A Paradigm For Prefab Passive Houses

Method Homes is a Seattle manufacturer of modular prefab homes that emphasize sustainability and variety. They currently offer eight different design series from several different architectural firms, and with very distinct styles.

The most striking is their HOMB Series by Skylab Architects, with designs entirely made up of equal-sized equilateral triangles. Echoing Frank Lloyd Wright’s “beehive houses,” HOMBs (a spelling meant to suggest “honeycomb”) have more 60-degree and 120-degree angles than right angles in their floor plans. The model HOMB shown in Portland features custom built-in couches and cushions cut on those same angles.

HOMB

Model HOMB being assembled in Portland (image Method Homes)

On Method’s new Paradigm Series, a Corten awning adds odd angles, but underneath it all, the modules (like a majority of modules throughout the industry) are simple rectangles sized for easy transport on a flatbed truck. With Paradigm I, II, and III, you get 1, 2 or 3 modules each slightly less than 15 feet wide and more than twice that long.

What most distinguishes Paradigm—a design from Bogue Trondowski Architects—is that it may offer the first modular home on the US market that meets the passive house standard and also goes for six out of seven “petals” of the Living Building Challenge. These standards are tougher to reach than LEED Platinum, a certification also attained by Paradigm but first claimed a year ago by a modular home from competitor Greenfab, also of Seattle.

Paradigm

Paradigm interior (image via Method Homes)

Passive and modular should be a natural fit for each other. As both Method and Greenfab like to emphasize, the biggest advantage of prefab is build quality. Building indoors, you keep all your material dry, so it doesn’t warp, shrink, swell, or support mold cultures that could get sealed up within the walls. Also, building codes require prefab to meet higher structural standards in order to survive the torsional stress of truck transport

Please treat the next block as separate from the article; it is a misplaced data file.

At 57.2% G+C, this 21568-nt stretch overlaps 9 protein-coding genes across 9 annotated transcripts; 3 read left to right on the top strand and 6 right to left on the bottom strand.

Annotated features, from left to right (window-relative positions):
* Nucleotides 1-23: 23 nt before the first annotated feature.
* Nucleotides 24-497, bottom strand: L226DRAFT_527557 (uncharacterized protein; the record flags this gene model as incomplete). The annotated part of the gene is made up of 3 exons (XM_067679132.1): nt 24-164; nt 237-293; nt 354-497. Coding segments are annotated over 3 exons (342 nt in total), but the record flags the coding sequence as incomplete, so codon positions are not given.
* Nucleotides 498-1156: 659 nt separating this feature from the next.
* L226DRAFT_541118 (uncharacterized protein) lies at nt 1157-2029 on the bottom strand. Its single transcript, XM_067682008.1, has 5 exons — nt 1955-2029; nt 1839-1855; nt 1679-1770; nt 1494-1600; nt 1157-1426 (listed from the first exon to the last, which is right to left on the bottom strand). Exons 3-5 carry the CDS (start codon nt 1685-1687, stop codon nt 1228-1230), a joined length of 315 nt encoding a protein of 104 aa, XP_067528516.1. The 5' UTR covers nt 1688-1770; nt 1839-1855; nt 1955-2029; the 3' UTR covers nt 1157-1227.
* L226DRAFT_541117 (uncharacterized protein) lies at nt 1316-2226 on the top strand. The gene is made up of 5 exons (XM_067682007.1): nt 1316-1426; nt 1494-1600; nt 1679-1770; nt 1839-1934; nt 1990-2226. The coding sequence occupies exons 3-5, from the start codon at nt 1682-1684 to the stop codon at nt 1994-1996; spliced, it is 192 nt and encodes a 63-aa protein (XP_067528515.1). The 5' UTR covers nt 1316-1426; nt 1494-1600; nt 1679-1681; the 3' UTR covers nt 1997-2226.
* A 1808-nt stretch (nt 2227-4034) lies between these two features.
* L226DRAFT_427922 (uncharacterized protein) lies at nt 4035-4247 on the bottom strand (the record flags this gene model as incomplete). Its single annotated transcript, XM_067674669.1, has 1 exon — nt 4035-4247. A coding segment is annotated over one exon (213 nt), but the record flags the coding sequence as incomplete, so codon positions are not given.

So a factory should be the ideal setting for putting together a well-sealed, perfectly insulated building envelope. The reason we’ve waited this long to see a modular prefab PH may just be that the total number of passive houses ordered in the U.S. has been too small to interest mass-production businesses. I expect to see more modular PH offerings before too long. Method Homes is growing rapidly.

A Paradigm I prototype was displayed at the 2012 Greenbuild Expo in San Francisco, and is now for sale for $249,000 to anyone who wants to haul it to their lot. That baby is loaded; its price includes the passive house upgrade, solar panels for net-zero energy and a composting toilet and graywater purification for net-zero water. A base Paradigm I, for $154,000, has thinner walls but still has energy-efficient features like triple-glazed windows and a heat recovery ventilation system.

That would be the “modular” price, covering just what is done in the factory. The estimated “turnkey” price of $209,000 includes delivery, appliances and all construction work at the site, but still does not include permits, fees or utility hookups. Not to mention land.

Paradigm exploded

Exploded view showing extensive built-ins (image via Method Homes)

Paradigm 1 is a compact 656 square feet inside‚ essentially a studio apartment house. Paradigm III, 1,868 square feet, starts at $308,220/$420,000. A similar-sized 3-bedroom PH can easily be built in the Puget Sound area for less money—for example, by using SIP panelized construction, which also might be almost as fast as prefab.

Method Homes isn’t trying to be the price leader. They make their case in terms of solidity; of sustainable materials and practice throughout; and of style points—especially for people whose taste is well represented in the pages of Dwell. Prefab can potentially cut costs when that day comes when they’re churning out lots of copies of the same module.

Daniel Mathews writes about plants, animals, geology, and culture—most often writing in book form. (Bible form, if you listen to his fans. And now also in iPhone app form.) But he got his start in green homebuilding. Fresh out of Reed College, he went into the Oregon woods and built himself a tiny house out of timbers he cut and a cedar shakes he bucked and split all within 100 feet of the site. Fortunately he keeps up with the times, and focuses today on high-tech paths to a small carbon footprint. He lives in Portland with his wife, son, daughter, cat, dog, vegetable garden, and lots of music.

    • Jonathan Hujsak

      I have the same problem with this product as I do with the $40,000 Chevrolet Volt. At the stated price point this modular home will have a negligible effect on global sustainability. Simply too few will be built. We need to be more focused on affordable sustainable housing solutions that can be mass produced for buyers with far more modest means. Otherwise, all you have achieved is a technical novelty for a small minority of affluent buyers.